CAD Tech News (#142)21 Jan, 2021 By: Cadalyst Staff
Herrera on Hardware: Ryzen 5000 and Zen 3 — Benchmarking Performance Measures for CAD
This exercise provides some performance data for comparison, plus insights about examining a CPU’s clock rates.
By Alex Herrera
After a long journey back to a leadership position in high-performance CPUs, AMD now presents the biggest threat to Intel’s workstation dominance in years. As covered in last month’s column, the dual introductions of the Zen 3 microarchitecture and Ryzen 5000 line represent the linchpin in AMD’s closing of the gap with the longtime market leader. The combination finally delivered on that one last metric that Intel had been using to hold off the resurgent challenger: single-thread (1T) performance.
CPUs are anything but one-size-fits-all in terms of technology, applications, and marketing. Zen-derived CPUs have caught and — at least for now — surpassed Intel in core count (and core count per dollar), making them particularly attractive in applications that rely most heavily on multithread-capable workloads. CAD is certainly one of those application spaces, but it also happens to be one that still often demands the best single-thread (1T) performance available to boot. And unlike delivering on higher core counts, achieving parity with Intel on that latter metric has proven elusive to AMD. But with the launch of four Ryzen 5000 CPUs — codenamed Vermeer, and the first to leverage the third-generation Zen 3 microarchitecture — matching or even surpassing Intel on 1T performance was finally within reach.
This month, I’ll follow up on Zen 3’s 1T promise with some benchmarking of workloads common in CAD processing.
Ryzen 5000 Testing: How Does Zen 3 Perform for CAD-Relevant Workloads?
AMD describes Zen 3 as the “most comprehensive design overhaul of the Zen era,” touting a blanket 19% higher instructions per cycle (IPC) over Zen 2. And with single-thread performance tending to track IPC (supporting memory and I/O allowing), Vermeer offered the most promise ever to meet or exceed the best Intel can manage in 1T rates. It’s a promise I hoped to test, with a range of CAD-centric benchmarks focused on single-thread workloads. And thanks to Boxx Technologies, I was able to do just that.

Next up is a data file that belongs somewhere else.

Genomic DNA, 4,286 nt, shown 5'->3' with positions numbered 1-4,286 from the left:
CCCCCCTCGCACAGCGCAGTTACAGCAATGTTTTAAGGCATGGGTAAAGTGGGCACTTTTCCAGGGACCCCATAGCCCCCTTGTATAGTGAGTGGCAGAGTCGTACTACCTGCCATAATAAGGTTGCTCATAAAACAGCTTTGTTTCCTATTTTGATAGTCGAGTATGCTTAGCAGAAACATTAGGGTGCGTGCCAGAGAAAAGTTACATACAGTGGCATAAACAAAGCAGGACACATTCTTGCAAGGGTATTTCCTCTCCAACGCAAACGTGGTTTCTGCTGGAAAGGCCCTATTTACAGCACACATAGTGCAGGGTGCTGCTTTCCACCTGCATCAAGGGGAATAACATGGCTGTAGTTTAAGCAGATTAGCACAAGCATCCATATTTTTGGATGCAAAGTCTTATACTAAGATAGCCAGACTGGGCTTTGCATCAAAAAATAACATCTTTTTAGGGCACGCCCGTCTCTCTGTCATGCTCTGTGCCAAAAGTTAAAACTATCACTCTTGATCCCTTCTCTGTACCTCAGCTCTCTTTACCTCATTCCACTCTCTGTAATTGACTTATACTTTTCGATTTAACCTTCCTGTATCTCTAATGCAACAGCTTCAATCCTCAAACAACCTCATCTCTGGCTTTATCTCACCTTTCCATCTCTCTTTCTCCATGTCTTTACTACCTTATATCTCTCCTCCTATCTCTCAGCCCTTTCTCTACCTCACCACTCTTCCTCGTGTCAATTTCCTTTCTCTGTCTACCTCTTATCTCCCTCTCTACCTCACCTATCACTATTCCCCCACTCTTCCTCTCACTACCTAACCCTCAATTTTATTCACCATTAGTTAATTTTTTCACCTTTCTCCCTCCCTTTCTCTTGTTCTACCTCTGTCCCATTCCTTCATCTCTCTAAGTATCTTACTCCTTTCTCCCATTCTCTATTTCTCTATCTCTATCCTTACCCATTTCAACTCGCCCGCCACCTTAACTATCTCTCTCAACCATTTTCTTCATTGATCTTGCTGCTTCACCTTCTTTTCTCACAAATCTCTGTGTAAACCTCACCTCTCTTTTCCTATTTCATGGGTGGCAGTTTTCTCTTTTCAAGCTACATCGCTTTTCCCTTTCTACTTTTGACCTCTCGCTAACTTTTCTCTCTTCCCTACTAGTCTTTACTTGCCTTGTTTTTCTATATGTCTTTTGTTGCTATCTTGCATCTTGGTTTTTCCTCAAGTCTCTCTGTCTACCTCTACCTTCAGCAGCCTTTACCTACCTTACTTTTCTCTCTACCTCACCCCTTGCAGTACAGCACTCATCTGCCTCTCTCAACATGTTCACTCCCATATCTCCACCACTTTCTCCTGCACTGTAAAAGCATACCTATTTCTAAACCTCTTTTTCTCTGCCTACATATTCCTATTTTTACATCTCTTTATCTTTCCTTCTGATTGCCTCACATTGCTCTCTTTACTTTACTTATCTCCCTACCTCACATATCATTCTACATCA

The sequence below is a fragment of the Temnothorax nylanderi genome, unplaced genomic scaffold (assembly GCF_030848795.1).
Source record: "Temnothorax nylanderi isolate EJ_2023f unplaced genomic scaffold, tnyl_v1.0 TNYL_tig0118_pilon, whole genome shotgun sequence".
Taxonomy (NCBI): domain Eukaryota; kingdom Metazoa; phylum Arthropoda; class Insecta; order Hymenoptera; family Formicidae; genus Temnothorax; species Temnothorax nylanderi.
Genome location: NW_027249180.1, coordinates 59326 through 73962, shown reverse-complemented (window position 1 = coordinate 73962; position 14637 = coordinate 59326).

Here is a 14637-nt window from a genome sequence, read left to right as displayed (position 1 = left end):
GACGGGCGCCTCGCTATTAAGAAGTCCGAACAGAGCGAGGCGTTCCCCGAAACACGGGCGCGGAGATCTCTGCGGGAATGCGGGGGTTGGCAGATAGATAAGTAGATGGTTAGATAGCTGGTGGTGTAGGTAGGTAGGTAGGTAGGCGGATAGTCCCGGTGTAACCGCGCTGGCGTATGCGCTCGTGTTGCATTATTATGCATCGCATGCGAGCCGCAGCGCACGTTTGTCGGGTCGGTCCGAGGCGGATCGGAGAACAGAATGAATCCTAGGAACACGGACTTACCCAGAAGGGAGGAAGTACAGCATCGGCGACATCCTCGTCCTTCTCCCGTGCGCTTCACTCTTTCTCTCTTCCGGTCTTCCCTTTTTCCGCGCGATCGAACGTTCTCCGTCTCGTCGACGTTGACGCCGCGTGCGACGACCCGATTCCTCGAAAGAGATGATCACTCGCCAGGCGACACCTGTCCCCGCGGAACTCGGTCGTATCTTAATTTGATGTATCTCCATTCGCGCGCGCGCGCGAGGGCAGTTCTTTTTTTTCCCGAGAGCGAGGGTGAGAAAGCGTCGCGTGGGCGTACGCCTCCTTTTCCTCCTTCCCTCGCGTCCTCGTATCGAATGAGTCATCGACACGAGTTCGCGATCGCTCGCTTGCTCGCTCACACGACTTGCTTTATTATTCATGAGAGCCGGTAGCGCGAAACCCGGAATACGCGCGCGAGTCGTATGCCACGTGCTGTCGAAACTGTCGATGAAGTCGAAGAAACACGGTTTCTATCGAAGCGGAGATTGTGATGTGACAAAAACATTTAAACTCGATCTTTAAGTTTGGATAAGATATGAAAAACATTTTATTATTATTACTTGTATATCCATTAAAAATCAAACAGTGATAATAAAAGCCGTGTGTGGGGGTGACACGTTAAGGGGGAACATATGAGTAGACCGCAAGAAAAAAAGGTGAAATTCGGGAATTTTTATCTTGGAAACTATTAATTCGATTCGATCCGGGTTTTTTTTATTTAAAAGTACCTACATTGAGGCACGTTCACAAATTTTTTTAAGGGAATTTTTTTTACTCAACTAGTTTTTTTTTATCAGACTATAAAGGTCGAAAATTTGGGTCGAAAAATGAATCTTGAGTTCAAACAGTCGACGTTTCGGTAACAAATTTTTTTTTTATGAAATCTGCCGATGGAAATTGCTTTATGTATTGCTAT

The name Boxx has been mentioned in this column several times in the past, and for good reason. When it comes to exploring emerging, cutting-edge workstation components and design approaches, Boxx is consistently at the forefront. The company knows it can’t compete with the likes of Dell, HP, and Lenovo on the basis of price, so there’s no point in building machines with the same specs as that trio’s wares. Instead, Boxx is always on the lookout to differentiate with unique features and no-compromise performance, and adopting AMD CPUs has been one way it’s done so, particularly in the age of Zen.
Boxx Technologies’ Apexx A3 Denali workstation, built on AMD Ryzen CPUs.
Delivered in a compact, liquid-cooled package, Boxx’s Apexx A3 workstation was built for Ryzen and showcases the Ryzen 5000 portfolio, including the two of particular interest in professional-caliber computing: the 8-core (8C) Ryzen 7 5800X and the 12-core (12C) Ryzen 9 5900X. The two represent the fastest nominal clock rates available, at 3.8 GHz (4.7-GHz boost rate) and 3.7 GHz (4.8-GHz boost), respectively. Boxx delivered the 5800X in the Apexx A3, and AMD kindly offered a 5900X to swap in as well. The CPUs were amply complemented by memory, GPU, and storage selected for maximum performance, so as to ensure the CPUs would be the bottleneck in testing (or at least as much as possible).
For a comparison to the previous Zen 2 microarchitecture, I have a previous set of benchmark results on a 12-core Threadripper Pro 3945WX. While the complementary components were not identical, the 3945WX can provide a meaningful, albeit not perfect, reference point to assess the performance gains of Zen 3 over its predecessor.
The test systems were built on two AMD Ryzen 5000 series CPUs, based on Zen 2, with a Threadripper Pro CPU built around Zen 3.
For workstation system testing, I typically employ SPECworkstation, an independent benchmark which contains CAD workloads common to AEC, design, engineering, and manufacturing workflows. That wasn’t possible for 1T evaluation, however, as the benchmark currently lacks the means to constrain processing to a certain number of threads. Instead, I employed Pass Mark’s Performance Test 10.0 and Cinebench R42. For the former, beyond the standard overall single-thread test offered, I hand-picked three workloads deemed most relevant to CAD — physics, floating point, and compression — while Cinebench R42 added a workload typical in render processing.
The Zen 3 generation Ryzen 9 5900X ended up outperforming the Zen 2 Threadripper Pro 3945WX anywhere from 19% to 63%. Averaging the measured tests yields an overall speedup of 39%. The chart below shows the relative performance across tested workloads, normalized to the Threadripper Pro 3945WX. Read more »
Alex Herrera is a consultant focusing on high-performance graphics and workstations.
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